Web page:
AT&T Corp., Intel Corp., Texas Instruments Inc. and ITXC Corp. are among the companies representing an expanded coalition formed to convince regulators to apply light regulation to VoIP technology.
Uniting under the Voice on the Net, or VON Coalition, the diverse group of companies disclosed plans in February to reach out to state and federal government agencies to resist regulatory barriers they argue could stifle the growth of VoIP networks. The VON Coalition plans to lobby state regulators, the FCC and Capitol Hill. In February the FCC opened a notice of proposed rulemaking seeking public comment on VoIP regulation.
"If we subject this new technology to legacy telecom regulation, consumers and business users will miss out on the new services, increased choices and better prices that VoIP can deliver," Peter Pitsch, communications policy director for Intel, said in a press release announcing the expanded coalition.
The coalition says it will work with public safety and security officials to answer concerns regulators and other agencies have expressed, such as the availability of emergency 911 services over Internet-based phone networks and law enforcement’s ability to wiretap calls over the Web. ITXC Chairman and CEO Tom Evslin claims the industry can develop better emergency services using IP technology than is possible over the public telephone network.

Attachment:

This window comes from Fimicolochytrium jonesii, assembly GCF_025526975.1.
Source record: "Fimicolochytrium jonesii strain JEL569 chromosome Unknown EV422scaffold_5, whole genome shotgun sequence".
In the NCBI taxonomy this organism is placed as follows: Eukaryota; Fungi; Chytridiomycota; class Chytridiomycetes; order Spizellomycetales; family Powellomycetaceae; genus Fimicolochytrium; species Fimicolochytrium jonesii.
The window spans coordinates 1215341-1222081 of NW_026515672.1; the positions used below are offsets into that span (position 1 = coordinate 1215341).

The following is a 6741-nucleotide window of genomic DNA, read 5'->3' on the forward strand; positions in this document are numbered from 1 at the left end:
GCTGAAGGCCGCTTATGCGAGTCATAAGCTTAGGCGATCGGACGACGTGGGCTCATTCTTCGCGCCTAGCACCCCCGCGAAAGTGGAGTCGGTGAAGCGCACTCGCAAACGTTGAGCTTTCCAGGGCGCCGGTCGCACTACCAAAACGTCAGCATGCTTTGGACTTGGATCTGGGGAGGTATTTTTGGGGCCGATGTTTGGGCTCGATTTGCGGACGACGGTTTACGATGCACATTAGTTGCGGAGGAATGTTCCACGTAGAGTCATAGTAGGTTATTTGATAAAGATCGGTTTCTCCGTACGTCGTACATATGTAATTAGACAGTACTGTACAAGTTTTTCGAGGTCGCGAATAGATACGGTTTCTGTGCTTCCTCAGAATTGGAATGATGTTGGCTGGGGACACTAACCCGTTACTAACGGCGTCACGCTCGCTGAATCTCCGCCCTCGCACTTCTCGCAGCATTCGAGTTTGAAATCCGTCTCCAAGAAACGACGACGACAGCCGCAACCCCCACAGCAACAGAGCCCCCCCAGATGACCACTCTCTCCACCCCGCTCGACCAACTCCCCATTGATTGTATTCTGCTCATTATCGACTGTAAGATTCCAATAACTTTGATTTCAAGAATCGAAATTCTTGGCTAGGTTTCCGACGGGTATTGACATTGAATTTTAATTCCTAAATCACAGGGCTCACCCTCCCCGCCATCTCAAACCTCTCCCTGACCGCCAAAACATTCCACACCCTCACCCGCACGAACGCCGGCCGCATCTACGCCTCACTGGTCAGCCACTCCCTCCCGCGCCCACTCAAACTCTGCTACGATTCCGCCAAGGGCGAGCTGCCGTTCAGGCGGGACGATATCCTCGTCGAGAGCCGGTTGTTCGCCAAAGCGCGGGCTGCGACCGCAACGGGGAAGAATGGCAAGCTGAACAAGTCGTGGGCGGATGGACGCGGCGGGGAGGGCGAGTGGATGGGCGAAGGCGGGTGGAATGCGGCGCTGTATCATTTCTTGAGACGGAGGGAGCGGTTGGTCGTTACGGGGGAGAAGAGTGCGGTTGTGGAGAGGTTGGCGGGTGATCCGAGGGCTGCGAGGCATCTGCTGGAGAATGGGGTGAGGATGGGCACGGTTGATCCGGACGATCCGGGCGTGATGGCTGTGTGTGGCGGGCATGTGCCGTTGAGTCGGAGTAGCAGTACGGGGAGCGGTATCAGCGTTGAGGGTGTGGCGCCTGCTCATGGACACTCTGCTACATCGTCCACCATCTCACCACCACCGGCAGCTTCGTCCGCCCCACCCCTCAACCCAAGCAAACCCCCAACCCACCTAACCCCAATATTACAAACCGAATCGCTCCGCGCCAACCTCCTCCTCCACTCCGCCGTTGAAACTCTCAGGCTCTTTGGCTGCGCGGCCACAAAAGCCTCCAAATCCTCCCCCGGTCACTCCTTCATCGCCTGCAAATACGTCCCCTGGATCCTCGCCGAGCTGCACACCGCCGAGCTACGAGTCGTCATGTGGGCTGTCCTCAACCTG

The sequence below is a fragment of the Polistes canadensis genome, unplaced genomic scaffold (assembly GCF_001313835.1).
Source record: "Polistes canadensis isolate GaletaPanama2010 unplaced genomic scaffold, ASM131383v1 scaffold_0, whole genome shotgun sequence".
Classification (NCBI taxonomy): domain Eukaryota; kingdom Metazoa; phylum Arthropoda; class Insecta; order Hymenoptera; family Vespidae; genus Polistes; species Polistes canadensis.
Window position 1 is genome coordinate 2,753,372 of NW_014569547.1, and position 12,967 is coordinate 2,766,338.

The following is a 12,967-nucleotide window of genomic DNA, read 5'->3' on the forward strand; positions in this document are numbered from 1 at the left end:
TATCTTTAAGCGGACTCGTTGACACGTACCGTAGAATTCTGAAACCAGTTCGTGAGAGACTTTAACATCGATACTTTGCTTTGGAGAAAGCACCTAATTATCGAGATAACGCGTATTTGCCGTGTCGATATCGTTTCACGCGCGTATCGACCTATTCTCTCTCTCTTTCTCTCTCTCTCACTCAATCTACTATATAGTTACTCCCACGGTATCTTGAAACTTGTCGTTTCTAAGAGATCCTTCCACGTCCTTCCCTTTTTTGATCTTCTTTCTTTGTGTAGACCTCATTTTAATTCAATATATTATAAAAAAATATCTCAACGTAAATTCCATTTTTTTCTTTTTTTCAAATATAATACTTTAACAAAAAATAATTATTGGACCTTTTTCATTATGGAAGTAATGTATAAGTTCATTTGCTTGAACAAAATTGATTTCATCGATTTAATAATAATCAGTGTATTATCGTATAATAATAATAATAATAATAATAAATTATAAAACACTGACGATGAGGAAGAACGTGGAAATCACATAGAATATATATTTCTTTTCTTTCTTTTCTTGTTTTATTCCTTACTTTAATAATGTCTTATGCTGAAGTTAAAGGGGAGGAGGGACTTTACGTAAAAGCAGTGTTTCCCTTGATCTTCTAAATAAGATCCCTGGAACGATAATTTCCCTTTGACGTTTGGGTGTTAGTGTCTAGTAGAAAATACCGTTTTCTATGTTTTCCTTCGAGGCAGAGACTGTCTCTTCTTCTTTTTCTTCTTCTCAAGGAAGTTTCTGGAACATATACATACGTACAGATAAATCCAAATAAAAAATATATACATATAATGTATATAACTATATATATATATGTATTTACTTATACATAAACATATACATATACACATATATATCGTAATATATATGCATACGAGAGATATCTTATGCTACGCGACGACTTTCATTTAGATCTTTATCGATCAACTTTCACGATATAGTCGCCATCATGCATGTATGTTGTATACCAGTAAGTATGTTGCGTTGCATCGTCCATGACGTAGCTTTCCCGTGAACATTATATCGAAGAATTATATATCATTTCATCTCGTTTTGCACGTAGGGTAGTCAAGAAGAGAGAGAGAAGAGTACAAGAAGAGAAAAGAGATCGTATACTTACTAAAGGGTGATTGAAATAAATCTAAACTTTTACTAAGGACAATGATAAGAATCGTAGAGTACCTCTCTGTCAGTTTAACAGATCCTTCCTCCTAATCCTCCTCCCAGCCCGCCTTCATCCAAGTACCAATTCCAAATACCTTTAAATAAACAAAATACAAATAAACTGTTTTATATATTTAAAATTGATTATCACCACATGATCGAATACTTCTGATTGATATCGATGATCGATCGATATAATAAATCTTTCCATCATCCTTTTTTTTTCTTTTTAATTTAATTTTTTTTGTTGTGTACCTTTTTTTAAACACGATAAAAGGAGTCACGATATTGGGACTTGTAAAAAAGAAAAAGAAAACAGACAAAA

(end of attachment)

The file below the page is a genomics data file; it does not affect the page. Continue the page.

On Dec. 1, the National Emergency Number Association (NENA) announced it reached an agreement with the VON Coalition and other companies, including Vonage Holdings Corp. and 8×8 Inc., to provide emergency 911 service. NENA listed several objectives the companies have agreed on, including the support of long-term solutions to provide, among other things, the location of the caller.
Coalition members say they favor taking a fresh look at ways to subsidize the Universal Service Fund. Evslin says the coalition is asking that the mechanism for subsidizing the USF be fixed — not requesting VoIP providers be exempt from contributing. The FCC has opened various dockets evaluating ways to reform the multi-billion dollar fund used to subsidize telecom service in rural areas, schools, libraries and health-care facilities. Congress ultimately may step in with legislation to reform the fund, although sources inside the Beltway say it could take years to pass a comprehensive bill.
The coalition also promotes an overhaul of the rules by which phone companies compensate one another to interconnect their networks. Vital to the industry are the pending rules the FCC issues determining whether, and how, VoIP providers must compensate local phone companies such as BellSouth Corp. to pass on calls over their networks.
Says Evslin: "In particular, regulators should avoid imposing above-cost access fees to any type of Internet application, including any form of VoIP. Applying excessive access fees to an innovative new service will drive up costs to consumers, stall innovation and slow VoIP adoption but without any economic justification."